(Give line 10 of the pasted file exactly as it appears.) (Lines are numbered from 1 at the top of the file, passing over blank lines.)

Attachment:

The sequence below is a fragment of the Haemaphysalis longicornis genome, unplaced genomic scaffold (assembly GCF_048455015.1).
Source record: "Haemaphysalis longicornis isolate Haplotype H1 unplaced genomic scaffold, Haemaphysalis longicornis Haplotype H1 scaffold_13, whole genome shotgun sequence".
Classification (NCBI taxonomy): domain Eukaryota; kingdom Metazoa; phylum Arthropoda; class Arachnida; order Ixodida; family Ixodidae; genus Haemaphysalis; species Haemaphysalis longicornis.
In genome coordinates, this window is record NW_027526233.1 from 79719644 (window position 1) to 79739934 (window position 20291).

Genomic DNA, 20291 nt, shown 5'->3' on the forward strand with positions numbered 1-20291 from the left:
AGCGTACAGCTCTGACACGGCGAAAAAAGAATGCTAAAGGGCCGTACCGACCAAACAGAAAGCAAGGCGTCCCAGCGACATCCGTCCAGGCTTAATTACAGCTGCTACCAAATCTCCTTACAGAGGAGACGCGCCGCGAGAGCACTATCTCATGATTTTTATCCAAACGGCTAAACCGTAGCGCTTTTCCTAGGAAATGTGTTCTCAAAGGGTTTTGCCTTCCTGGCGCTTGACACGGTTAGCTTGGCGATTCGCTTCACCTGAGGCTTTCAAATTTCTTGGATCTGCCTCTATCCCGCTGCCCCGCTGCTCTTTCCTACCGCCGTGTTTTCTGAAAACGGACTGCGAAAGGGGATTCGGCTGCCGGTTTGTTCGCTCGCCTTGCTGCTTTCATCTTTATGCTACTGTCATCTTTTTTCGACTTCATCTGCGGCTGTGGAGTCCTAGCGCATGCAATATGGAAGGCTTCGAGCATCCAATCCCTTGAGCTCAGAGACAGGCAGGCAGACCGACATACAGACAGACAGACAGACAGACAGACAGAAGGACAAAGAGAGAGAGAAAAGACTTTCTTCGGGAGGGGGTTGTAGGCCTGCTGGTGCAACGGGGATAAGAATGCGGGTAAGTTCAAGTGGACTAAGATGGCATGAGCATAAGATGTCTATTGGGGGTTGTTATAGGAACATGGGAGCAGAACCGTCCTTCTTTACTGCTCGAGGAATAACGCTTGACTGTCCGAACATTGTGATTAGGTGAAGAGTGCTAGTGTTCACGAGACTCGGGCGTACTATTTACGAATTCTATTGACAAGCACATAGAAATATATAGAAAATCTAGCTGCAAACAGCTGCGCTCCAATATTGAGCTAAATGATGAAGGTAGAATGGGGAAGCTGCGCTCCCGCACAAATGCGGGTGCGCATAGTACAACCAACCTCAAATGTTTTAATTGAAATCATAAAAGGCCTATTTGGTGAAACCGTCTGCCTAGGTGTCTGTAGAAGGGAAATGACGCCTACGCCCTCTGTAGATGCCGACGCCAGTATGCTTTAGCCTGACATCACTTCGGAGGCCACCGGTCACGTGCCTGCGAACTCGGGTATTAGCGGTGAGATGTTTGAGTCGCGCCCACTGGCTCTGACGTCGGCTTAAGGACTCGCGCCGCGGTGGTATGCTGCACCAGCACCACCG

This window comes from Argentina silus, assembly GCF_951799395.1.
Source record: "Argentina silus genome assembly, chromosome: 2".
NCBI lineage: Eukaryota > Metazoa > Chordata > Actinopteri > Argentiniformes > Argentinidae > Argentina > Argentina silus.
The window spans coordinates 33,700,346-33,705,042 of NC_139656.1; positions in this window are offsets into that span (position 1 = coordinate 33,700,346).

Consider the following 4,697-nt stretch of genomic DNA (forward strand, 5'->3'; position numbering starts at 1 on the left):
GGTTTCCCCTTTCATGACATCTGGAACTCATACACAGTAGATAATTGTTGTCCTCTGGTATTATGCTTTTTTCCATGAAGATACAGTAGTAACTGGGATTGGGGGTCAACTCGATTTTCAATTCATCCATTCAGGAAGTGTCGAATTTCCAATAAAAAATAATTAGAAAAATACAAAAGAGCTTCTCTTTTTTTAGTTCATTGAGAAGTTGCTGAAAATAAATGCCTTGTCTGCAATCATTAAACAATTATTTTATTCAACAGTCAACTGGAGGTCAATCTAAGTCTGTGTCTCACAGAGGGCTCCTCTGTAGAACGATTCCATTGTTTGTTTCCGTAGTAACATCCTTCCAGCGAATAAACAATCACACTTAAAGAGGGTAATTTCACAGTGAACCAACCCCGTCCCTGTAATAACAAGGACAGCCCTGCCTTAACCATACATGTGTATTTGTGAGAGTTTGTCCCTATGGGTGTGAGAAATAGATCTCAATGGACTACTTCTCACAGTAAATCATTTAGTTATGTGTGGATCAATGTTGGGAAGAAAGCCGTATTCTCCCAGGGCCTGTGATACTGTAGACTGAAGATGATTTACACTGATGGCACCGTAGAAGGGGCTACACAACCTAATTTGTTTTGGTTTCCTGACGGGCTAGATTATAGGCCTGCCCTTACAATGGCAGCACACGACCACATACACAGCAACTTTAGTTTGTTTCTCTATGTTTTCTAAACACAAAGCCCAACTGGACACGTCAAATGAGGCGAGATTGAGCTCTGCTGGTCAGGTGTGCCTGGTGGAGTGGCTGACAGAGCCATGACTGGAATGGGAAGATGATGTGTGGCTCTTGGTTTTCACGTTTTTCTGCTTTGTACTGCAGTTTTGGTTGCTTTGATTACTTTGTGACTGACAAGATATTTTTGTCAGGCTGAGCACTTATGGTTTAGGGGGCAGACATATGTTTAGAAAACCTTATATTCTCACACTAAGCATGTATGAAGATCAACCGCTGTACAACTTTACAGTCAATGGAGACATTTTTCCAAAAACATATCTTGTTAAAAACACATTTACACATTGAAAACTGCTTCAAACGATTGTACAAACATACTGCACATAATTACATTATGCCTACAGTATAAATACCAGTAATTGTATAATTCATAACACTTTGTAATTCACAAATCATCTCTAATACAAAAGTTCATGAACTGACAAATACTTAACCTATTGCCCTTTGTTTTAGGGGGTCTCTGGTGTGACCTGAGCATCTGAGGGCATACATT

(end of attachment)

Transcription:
The window spans coordinates 33,700,346-33,705,042 of NC_139656.1; positions in this window are offsets into that span (position 1 = coordinate 33,700,346).